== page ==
Interesting question. I think nowadays it has something to do with the current economic situation across Europe, perhaps. People in their twenties and thirties have a lot less options than they did 10 years ago. There’s not much positivity. So I’m not surprised that this feeling has filtered down into the music people are making. But I think the UK has always had a very melancholy way of making music, especially in electronic music. Bands like Depeche Mode in the 80s, or Massive Attack in the 90s, for instance.
You also work as a graphic designer. How would you describe your working process when producing music in comparison to making art? Do you visualize music in the same way as you do with art?
It’s a fairly similar process – because I create music on my computer, I can build songs in blocks and with different textures – it’s not so different from working in Photoshop on a collage. It’s a very visual way to make music. The type of software I use means I can label things by colour, build up layers, and so on. Music is just a different form of design in a way: it’s about where you place things, the space you use, what message you want to communicate.
How does the audience respond to your music in a live setting? Are they different from various crowds across countries, type of venue, time of the gig, etc.?
It’s something that varies from place to place. Some countries – Poland, for instance – have connected with the music in a very surprising and strong way, so the crowds there have been very loud the past couple of times we’ve played. Some cities are a lot more reserved and respectful. It depends on the venue, too – if I’m playing in an art gallery, for instance, the crowd are generally more cautious than in a normal concert venue. That’s the fun of playing shows, I suppose – you’re never guaranteed the same reaction every night.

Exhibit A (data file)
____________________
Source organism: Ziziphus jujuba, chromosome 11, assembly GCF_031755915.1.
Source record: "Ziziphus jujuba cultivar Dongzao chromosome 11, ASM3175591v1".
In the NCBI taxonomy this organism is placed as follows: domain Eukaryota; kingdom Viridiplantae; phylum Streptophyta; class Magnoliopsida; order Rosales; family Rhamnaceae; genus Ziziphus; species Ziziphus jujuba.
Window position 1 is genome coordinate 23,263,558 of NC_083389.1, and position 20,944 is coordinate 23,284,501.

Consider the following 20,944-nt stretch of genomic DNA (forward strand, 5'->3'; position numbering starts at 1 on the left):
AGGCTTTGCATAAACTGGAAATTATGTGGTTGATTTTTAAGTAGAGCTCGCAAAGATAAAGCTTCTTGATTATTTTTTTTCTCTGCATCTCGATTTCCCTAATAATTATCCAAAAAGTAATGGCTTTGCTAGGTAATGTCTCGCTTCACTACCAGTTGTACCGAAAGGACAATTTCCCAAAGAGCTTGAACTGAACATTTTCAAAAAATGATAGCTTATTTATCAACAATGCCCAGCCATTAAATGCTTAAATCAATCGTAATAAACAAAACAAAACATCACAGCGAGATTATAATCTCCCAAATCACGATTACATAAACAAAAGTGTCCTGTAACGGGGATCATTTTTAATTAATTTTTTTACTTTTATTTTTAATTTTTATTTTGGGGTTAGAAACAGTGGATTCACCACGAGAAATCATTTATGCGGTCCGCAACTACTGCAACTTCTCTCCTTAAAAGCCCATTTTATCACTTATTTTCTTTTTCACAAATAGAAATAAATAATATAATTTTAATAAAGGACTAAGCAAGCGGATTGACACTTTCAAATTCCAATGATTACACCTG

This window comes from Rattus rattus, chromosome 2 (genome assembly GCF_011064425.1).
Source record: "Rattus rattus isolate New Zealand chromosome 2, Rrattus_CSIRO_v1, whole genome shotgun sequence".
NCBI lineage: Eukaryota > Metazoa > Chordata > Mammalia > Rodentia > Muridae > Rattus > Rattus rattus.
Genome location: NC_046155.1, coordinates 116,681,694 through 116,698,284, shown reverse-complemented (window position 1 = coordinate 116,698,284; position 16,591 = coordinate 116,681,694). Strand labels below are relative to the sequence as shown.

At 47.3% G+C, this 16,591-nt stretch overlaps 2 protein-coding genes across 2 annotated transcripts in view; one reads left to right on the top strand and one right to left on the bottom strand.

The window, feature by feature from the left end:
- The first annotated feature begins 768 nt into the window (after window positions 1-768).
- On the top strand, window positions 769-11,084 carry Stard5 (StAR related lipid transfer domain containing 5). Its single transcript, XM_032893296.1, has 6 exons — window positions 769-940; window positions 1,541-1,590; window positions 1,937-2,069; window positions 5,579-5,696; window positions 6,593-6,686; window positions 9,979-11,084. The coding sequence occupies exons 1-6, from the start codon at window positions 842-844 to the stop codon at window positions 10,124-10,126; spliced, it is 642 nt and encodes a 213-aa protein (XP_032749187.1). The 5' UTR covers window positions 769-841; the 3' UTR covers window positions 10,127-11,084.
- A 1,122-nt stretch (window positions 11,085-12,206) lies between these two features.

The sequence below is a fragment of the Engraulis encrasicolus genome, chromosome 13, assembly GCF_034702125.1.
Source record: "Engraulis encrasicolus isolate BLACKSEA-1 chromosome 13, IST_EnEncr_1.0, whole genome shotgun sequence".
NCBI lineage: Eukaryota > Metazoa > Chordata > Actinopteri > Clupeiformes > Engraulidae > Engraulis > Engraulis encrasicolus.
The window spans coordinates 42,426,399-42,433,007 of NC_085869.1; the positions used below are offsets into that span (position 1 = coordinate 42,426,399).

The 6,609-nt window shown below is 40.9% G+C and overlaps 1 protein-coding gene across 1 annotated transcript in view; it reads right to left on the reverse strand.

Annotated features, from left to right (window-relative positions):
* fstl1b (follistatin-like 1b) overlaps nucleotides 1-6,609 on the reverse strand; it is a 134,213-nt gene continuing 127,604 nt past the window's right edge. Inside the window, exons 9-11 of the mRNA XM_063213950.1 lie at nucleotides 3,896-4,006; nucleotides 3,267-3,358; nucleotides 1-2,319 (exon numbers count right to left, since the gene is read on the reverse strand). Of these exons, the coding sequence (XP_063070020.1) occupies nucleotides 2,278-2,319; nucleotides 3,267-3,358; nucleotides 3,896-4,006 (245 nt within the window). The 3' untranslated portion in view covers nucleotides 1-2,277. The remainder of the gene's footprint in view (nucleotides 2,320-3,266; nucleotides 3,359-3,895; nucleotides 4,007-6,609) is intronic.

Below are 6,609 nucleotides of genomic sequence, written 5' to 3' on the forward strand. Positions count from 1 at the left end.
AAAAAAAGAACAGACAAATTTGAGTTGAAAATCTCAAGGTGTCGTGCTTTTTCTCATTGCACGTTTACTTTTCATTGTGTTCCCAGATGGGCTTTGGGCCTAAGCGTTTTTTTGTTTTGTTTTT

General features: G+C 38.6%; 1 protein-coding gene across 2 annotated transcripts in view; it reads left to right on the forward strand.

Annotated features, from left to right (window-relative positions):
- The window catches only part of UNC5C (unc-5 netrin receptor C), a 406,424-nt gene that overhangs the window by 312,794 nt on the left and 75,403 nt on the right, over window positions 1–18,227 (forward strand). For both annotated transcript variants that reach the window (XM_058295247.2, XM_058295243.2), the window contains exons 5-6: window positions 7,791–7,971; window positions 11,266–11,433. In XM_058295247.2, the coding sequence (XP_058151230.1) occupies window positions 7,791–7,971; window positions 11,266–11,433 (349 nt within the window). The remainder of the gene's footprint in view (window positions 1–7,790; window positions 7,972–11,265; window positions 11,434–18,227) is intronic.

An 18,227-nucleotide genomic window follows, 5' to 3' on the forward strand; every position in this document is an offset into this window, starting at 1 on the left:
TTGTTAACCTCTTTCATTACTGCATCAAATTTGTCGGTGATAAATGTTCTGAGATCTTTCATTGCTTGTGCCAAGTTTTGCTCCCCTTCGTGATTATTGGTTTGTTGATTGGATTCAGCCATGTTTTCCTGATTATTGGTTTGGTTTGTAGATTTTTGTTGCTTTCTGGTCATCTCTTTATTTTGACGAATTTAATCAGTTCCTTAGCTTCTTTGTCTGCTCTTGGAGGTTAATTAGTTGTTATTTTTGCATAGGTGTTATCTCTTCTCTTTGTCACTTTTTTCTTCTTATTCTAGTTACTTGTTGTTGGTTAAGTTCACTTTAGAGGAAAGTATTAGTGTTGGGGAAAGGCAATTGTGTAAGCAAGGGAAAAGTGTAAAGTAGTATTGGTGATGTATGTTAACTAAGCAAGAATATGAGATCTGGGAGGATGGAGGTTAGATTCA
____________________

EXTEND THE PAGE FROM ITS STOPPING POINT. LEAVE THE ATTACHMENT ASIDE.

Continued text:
How’s the ratio between acoustic and electronic elements in your music?
It’s about 70% electronic, I’d say. I sample a lot of acoustic instruments, but they’re processed and edited digitally, so I guess they’re a mixture of both acoustic and electronic. I am very connected to my guitar, and that appears in quite a few songs. I’m not really attracted to music that is all electronic, and synthetic. Sometimes it feels very cold. It’s very difficult to convey emotion like that. Live, I have a bass player who plays with me too which gives a lot more of a human element to the show and adds a different dynamic.
The response to ‘Engravings’ has been overwhelmingly positive. Do you regard it as the hitherto redemption of your career? How do you plan to follow it up?
No, I don’t see it as intimidating for the future really. I’m pleased with the response, it was better than I could have ever hoped for, but I don’t really feel any pressure to follow it up. It’s great that people are connecting to the music like that because it’s almost like a stamp of approval to keep on going forward – hopefully people that are interested in ‘Engravings’ now will be interested in what I am doing in two, three or four years time. Electronic music fans especially are very loyal. It’s great to play festivals and see artists in their 50s or 60s still playing to fans. But I am really excited about starting new music and seeing where it takes me, regardless of if it is popular or not.
Whats your plans for 2014?
I’m playing shows and festivals up until the summer, and then I’ll be starting work on new music in the second half of the year. Whether that is going to be an album or not, I am not sure yet. This year I’ll also hopefully be starting to produce and work with other artists, too, which will be fun.